Summer Clutter Detox Day 2: The Family Room
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Today’s room was a lot easier than yesterday, probably because there wasn’t much clutter to begin with. But even areas that I deem fairly “clutter free,” have their pockets.
Our family room is a comfortable size. Not too big, but big enough to comfortably entertain family and friends. It’s made up of a sectional couch, a chair, 2 bookcases, 2 end tables, a coffee table with storage, and 2 sideboys (one that backs up to our couch, and the other is used as a TV stand with board games inside.) The only other pieces to mention are a reclaimed wood crate that houses some electronics, and a large basket in the corner filled with blankets.
Most of the contents in our family room belong to Josh and the girls. Josh is a huge reader, so the majority of books are his. I have some, but I often pass my books along to friends after I have read them, so my inventory isn’t that large. I did pull a few cookbooks that I never use, and put them in the donate pile. I also took 3 photo albums that were on a shelf and relocated them upstairs where the rest of our “old school” photo albums live. Not too long ago, I purged the sideboys, so they were in pretty good shape.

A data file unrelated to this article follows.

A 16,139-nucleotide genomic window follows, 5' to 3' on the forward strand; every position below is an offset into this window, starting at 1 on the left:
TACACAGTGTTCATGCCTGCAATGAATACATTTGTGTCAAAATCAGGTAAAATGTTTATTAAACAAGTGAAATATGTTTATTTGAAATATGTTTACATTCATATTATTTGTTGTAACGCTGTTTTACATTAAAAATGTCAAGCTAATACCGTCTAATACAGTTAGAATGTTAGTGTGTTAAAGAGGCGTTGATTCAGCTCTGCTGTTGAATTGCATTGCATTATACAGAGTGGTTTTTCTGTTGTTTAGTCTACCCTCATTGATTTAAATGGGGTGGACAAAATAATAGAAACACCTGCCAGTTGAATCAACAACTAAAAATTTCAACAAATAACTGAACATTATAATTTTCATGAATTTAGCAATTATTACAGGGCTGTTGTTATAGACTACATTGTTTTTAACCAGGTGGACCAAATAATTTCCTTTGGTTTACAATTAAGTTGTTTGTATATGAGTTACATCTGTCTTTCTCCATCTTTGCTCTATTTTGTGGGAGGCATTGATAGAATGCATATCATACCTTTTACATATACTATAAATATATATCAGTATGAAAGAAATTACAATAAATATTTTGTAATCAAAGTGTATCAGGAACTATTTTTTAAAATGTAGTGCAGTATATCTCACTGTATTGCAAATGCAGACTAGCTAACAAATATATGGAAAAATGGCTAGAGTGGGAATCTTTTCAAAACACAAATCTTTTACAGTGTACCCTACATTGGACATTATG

My next step was to send a group text to the fam, letting them know it was their turn to “SBO” the family room (*several years ago, Logan deemed Simply B Organized a verb: TO SIMPLY B ORGANIZED (v.) a means to declutter a space using an EMPTY, SORT, PURGE method of separating your goods into 4 piles consisting of KEEP, DONATE, RECYCLE or RELOCATE).
Unlike the mudroom, where we had multiple bags for donation, the family room had more modest results. Among all of us, we were able to muster up several books to donate, but the huge win came in the form of a forgotten iPad mini that Josh stumbled on in the electronics bin that NO ONE uses.
What’s worse is that I didn’t even know we owned it!
We have good friends who are serving as missionaries in the Dominican Republic, and our friend Megan is a teacher at a Christian school. Many of the kids come from extreme poverty and are developmentally behind. The school does not have the financial resources to provide current technology that can be used to help as a teaching tool. Over the past 4 years we have donated several iPads and tablets to Megan, and they have made a world of difference in her classroom (*Last year she had the kids make a video, and to see the impact and joy on these little faces was priceless). So whenever we have any spare devices, we always send them to Dave & Megan.
This iPad must have slipped through the cracks. I was so excited that Josh “found” it, so we could pass it along to the kids in the DR, where I know it will go to good use.
My goal is to try to accumulate LESS stuff to begin with, so we have less to purge.
NEXT STEP: The Kitchen.